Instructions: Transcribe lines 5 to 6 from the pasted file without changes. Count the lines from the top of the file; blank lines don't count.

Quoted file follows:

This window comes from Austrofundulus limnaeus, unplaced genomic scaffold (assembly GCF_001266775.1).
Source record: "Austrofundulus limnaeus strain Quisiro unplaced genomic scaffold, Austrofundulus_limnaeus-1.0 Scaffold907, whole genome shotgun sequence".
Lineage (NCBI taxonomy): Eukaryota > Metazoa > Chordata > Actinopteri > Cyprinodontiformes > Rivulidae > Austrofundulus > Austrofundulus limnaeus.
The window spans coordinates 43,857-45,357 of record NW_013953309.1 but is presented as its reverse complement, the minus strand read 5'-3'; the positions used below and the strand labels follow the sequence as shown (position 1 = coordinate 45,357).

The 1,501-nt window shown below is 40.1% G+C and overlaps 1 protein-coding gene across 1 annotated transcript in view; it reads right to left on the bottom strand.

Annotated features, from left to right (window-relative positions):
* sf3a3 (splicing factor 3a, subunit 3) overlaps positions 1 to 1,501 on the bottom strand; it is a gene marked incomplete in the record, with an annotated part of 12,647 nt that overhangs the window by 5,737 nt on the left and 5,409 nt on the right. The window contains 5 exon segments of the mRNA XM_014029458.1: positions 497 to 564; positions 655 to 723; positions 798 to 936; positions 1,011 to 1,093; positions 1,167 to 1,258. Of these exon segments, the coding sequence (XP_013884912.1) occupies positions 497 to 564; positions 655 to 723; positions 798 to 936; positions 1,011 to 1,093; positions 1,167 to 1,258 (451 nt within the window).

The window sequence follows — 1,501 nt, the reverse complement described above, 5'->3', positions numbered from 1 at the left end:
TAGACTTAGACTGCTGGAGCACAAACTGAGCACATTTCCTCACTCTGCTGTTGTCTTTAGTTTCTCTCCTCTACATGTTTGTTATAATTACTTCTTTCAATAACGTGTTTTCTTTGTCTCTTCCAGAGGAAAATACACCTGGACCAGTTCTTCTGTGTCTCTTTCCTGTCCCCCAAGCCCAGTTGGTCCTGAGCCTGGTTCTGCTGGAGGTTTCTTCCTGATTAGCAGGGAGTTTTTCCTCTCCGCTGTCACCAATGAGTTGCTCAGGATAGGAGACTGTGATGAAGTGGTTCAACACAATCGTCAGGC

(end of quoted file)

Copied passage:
The 1,501-nt window shown below is 40.1% G+C and overlaps 1 protein-coding gene across 1 annotated transcript in view; it reads right to left on the bottom strand.

Annotated features, from left to right (window-relative positions):